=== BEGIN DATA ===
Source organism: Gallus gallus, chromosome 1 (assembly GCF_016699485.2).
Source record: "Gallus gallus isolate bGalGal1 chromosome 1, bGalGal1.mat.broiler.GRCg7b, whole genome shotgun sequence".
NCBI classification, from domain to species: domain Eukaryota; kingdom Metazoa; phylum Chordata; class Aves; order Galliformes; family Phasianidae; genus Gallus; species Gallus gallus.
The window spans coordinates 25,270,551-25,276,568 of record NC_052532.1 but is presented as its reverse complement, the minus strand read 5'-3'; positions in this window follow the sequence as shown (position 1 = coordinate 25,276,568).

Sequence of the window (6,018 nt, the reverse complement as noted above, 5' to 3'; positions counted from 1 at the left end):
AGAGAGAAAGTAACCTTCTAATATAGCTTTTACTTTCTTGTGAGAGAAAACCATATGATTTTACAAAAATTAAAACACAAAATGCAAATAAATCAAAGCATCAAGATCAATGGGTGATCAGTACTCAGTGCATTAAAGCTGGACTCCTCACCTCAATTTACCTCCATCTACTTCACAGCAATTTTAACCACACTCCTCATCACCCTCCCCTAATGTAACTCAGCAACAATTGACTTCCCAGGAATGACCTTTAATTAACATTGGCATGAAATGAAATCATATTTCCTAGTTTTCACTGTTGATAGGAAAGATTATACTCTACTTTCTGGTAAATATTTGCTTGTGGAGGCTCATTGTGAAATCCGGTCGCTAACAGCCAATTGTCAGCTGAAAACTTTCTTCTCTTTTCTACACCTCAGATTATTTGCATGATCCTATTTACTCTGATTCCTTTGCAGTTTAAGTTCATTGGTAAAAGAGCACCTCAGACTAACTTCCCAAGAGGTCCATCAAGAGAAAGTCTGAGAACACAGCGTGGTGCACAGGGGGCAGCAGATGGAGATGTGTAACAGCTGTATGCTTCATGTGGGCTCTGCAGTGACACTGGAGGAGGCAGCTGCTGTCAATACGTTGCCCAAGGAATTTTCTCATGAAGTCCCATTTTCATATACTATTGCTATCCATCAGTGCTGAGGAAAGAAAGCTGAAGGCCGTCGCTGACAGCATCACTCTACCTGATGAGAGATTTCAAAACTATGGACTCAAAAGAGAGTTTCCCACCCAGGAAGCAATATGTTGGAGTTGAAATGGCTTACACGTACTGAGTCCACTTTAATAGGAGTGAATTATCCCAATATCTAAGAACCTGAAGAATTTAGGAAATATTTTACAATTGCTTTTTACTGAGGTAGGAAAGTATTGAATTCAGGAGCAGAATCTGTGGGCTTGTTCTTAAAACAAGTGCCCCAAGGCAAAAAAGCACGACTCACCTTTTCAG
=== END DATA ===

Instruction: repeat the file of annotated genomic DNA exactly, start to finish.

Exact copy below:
Source organism: Gallus gallus, chromosome 1 (assembly GCF_016699485.2).
Source record: "Gallus gallus isolate bGalGal1 chromosome 1, bGalGal1.mat.broiler.GRCg7b, whole genome shotgun sequence".
NCBI classification, from domain to species: domain Eukaryota; kingdom Metazoa; phylum Chordata; class Aves; order Galliformes; family Phasianidae; genus Gallus; species Gallus gallus.
The window spans coordinates 25,270,551-25,276,568 of record NC_052532.1 but is presented as its reverse complement, the minus strand read 5'-3'; positions in this window follow the sequence as shown (position 1 = coordinate 25,276,568).

Sequence of the window (6,018 nt, the reverse complement as noted above, 5' to 3'; positions counted from 1 at the left end):
AGAGAGAAAGTAACCTTCTAATATAGCTTTTACTTTCTTGTGAGAGAAAACCATATGATTTTACAAAAATTAAAACACAAAATGCAAATAAATCAAAGCATCAAGATCAATGGGTGATCAGTACTCAGTGCATTAAAGCTGGACTCCTCACCTCAATTTACCTCCATCTACTTCACAGCAATTTTAACCACACTCCTCATCACCCTCCCCTAATGTAACTCAGCAACAATTGACTTCCCAGGAATGACCTTTAATTAACATTGGCATGAAATGAAATCATATTTCCTAGTTTTCACTGTTGATAGGAAAGATTATACTCTACTTTCTGGTAAATATTTGCTTGTGGAGGCTCATTGTGAAATCCGGTCGCTAACAGCCAATTGTCAGCTGAAAACTTTCTTCTCTTTTCTACACCTCAGATTATTTGCATGATCCTATTTACTCTGATTCCTTTGCAGTTTAAGTTCATTGGTAAAAGAGCACCTCAGACTAACTTCCCAAGAGGTCCATCAAGAGAAAGTCTGAGAACACAGCGTGGTGCACAGGGGGCAGCAGATGGAGATGTGTAACAGCTGTATGCTTCATGTGGGCTCTGCAGTGACACTGGAGGAGGCAGCTGCTGTCAATACGTTGCCCAAGGAATTTTCTCATGAAGTCCCATTTTCATATACTATTGCTATCCATCAGTGCTGAGGAAAGAAAGCTGAAGGCCGTCGCTGACAGCATCACTCTACCTGATGAGAGATTTCAAAACTATGGACTCAAAAGAGAGTTTCCCACCCAGGAAGCAATATGTTGGAGTTGAAATGGCTTACACGTACTGAGTCCACTTTAATAGGAGTGAATTATCCCAATATCTAAGAACCTGAAGAATTTAGGAAATATTTTACAATTGCTTTTTACTGAGGTAGGAAAGTATTGAATTCAGGAGCAGAATCTGTGGGCTTGTTCTTAAAACAAGTGCCCCAAGGCAAAAAAGCACGACTCACCTTTTCAG